Social Positions

Social position and roles in the society are created primarily through competition, but also through cooperation. The competition for scarce positions would in many times lead to a war of words, which may escalate to a violent conflict. Positions are created to be filled by a small group within any given society and with communities being composed of different groups, the confrontation to attain the power of another group(s) has been witnessed over and over again.

For instance, leadership and governance issues, and fight for clan supremacy, have prolonged the conflict in Somalia for many years. The post-election violence experienced after the general presidential elections in 2007/08 in Kenya also depicts what power means to many leaders within different institutions. The supporters of the two sides clashed leaving thousands killed, injured or displaced. Each party wanted nothing short of the presidency. A solution was finally accomplished through a power sharing agreement. But was the conflict adequately resolved? Many other conflicts have followed the same path. The Kashmir war, the Rwanda genocide, the Darfur crisis, the Northern Uganda war, the Chad Conflict, the Israel/Palestinian conflict, and many others are creations of power clashes between the concerned parties. Social positions are therefore a major factor in the origin and escalation of many conflicts around the world.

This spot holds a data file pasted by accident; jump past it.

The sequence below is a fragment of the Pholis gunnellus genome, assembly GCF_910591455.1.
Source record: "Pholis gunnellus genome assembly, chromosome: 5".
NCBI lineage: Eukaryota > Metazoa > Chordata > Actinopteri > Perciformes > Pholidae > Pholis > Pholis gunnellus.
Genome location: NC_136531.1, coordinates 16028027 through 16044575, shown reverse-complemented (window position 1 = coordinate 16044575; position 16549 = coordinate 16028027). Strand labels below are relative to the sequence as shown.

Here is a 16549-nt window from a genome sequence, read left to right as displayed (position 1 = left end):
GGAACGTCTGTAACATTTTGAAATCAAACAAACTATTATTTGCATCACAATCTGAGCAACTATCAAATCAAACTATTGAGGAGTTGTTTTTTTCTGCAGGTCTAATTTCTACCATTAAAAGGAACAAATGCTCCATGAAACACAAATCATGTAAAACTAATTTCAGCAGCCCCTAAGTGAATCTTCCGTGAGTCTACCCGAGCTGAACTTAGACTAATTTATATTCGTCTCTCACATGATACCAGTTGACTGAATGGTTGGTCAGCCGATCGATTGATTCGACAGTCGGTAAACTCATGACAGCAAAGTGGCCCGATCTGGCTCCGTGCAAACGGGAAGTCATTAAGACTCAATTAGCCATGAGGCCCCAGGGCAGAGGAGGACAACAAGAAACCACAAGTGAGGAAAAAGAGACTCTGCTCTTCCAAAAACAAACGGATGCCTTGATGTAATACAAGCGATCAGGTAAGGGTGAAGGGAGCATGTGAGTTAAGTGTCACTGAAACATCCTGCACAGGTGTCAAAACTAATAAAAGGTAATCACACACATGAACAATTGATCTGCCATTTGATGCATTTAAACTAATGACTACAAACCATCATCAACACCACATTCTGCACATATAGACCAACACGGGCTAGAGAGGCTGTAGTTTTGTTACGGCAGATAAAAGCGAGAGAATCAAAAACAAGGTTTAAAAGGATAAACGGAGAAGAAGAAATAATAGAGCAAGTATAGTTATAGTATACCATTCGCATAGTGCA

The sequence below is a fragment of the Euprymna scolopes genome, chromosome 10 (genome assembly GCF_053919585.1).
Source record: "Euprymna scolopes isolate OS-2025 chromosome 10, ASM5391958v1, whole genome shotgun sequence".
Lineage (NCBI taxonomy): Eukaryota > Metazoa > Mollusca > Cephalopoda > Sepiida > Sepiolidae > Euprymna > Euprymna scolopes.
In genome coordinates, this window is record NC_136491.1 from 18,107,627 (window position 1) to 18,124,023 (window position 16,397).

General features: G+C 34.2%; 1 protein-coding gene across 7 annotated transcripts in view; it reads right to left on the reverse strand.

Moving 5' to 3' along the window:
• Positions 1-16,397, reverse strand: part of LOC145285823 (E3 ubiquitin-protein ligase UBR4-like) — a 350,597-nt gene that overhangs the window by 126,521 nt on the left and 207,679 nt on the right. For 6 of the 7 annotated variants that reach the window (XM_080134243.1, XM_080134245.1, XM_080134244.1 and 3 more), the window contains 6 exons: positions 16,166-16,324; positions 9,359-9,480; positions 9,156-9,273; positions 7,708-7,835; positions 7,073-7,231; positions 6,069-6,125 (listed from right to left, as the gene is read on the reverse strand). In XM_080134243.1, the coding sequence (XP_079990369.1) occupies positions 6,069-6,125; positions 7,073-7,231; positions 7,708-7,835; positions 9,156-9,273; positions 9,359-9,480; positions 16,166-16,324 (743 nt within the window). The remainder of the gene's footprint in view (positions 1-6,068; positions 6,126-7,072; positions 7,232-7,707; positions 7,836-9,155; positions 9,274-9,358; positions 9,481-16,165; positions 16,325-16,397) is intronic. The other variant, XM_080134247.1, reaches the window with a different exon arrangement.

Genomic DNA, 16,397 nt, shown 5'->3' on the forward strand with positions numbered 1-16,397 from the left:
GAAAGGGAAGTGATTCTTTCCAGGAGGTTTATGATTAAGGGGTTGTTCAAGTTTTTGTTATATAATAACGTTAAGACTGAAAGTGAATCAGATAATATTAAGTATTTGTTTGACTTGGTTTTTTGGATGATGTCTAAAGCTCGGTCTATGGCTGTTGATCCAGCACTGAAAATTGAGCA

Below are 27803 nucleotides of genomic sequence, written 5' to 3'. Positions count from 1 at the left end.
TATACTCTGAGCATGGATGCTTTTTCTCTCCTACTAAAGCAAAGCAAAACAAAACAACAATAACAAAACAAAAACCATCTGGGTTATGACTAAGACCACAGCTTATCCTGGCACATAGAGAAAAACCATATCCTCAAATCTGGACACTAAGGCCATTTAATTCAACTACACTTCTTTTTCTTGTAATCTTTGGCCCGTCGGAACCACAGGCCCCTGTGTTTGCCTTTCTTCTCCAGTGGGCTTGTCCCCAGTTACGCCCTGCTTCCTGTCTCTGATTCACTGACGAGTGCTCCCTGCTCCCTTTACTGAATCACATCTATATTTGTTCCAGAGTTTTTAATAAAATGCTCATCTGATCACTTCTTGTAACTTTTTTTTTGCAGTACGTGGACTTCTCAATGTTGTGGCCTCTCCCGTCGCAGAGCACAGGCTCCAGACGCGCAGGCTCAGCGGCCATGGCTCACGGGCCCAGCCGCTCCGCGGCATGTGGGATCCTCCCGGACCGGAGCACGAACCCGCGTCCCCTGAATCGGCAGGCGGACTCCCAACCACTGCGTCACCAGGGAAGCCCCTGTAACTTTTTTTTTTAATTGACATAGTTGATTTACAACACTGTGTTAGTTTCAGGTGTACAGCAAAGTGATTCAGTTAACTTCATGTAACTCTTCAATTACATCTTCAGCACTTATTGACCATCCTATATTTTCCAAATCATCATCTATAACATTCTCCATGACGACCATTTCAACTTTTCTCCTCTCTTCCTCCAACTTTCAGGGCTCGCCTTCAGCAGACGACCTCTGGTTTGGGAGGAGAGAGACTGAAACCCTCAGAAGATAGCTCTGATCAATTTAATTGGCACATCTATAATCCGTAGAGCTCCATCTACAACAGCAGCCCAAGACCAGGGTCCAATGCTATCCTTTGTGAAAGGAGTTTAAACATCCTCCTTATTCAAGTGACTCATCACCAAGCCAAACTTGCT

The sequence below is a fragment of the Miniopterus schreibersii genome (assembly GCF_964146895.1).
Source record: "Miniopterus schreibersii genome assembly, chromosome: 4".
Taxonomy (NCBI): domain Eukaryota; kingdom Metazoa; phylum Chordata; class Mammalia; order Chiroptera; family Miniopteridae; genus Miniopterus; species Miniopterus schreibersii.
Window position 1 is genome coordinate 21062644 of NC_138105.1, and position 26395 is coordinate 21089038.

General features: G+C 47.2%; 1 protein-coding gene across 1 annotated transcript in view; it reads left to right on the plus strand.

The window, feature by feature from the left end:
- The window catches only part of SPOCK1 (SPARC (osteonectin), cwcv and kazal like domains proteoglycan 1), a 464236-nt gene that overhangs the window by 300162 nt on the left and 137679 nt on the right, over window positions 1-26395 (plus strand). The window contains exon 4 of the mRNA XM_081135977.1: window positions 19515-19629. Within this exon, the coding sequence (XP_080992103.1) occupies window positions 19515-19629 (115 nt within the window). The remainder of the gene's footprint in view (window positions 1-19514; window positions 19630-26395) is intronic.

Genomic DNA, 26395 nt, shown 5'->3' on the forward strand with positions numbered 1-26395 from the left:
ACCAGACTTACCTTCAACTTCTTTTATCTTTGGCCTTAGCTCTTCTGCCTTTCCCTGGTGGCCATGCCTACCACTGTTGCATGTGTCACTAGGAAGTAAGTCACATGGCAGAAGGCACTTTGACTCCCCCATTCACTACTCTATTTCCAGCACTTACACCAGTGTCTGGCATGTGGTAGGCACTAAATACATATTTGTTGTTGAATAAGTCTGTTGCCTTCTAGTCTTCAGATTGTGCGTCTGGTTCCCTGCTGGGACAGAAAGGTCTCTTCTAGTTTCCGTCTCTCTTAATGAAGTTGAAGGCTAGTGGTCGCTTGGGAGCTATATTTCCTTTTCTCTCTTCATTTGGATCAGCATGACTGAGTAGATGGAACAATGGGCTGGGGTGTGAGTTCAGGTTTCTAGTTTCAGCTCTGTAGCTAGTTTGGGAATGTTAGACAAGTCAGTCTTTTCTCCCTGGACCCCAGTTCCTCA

Interests and Identities

All social conflicts involve interests and identity. According to Burton (1991), interests are related to the occupational, social, political, and economic aspirations of the individual. Understanding the interests of any warring parties is a strong starting point for prescribing the best tools to resolve a conflict successfully.

Identity can be described as the norms, beliefs, practices, and traditions with which one engages one's environment. Self-perception underlies the notion of identity, a pivotal component of social-psychological analysis. Identity and perceptions of the self provide the lens through which one views others. Identity is not an immutable concept, rather, it forms and changes depending on the particular historical moment.